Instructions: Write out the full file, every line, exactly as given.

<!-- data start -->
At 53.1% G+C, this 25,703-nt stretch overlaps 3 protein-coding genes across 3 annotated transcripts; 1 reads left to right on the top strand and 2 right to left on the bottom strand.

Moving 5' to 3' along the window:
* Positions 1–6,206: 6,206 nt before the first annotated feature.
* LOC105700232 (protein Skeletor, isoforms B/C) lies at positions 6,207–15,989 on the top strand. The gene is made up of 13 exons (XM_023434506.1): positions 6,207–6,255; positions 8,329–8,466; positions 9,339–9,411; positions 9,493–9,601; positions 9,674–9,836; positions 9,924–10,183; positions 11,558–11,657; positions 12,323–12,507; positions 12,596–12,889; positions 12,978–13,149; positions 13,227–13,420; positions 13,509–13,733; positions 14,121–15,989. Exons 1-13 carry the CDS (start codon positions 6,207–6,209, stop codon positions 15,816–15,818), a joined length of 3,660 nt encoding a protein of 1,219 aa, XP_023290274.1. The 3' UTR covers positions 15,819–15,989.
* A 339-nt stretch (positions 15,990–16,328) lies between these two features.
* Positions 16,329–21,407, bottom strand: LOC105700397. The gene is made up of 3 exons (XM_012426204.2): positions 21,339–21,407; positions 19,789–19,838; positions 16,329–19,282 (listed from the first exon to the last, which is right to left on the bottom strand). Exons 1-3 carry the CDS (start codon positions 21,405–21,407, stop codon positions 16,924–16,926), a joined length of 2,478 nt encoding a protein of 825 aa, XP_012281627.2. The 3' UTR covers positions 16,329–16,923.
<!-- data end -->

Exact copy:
At 53.1% G+C, this 25,703-nt stretch overlaps 3 protein-coding genes across 3 annotated transcripts; 1 reads left to right on the top strand and 2 right to left on the bottom strand.

Moving 5' to 3' along the window:
* Positions 1–6,206: 6,206 nt before the first annotated feature.
* LOC105700232 (protein Skeletor, isoforms B/C) lies at positions 6,207–15,989 on the top strand. The gene is made up of 13 exons (XM_023434506.1): positions 6,207–6,255; positions 8,329–8,466; positions 9,339–9,411; positions 9,493–9,601; positions 9,674–9,836; positions 9,924–10,183; positions 11,558–11,657; positions 12,323–12,507; positions 12,596–12,889; positions 12,978–13,149; positions 13,227–13,420; positions 13,509–13,733; positions 14,121–15,989. Exons 1-13 carry the CDS (start codon positions 6,207–6,209, stop codon positions 15,816–15,818), a joined length of 3,660 nt encoding a protein of 1,219 aa, XP_023290274.1. The 3' UTR covers positions 15,819–15,989.
* A 339-nt stretch (positions 15,990–16,328) lies between these two features.
* Positions 16,329–21,407, bottom strand: LOC105700397. The gene is made up of 3 exons (XM_012426204.2): positions 21,339–21,407; positions 19,789–19,838; positions 16,329–19,282 (listed from the first exon to the last, which is right to left on the bottom strand). Exons 1-3 carry the CDS (start codon positions 21,405–21,407, stop codon positions 16,924–16,926), a joined length of 2,478 nt encoding a protein of 825 aa, XP_012281627.2. The 3' UTR covers positions 16,329–16,923.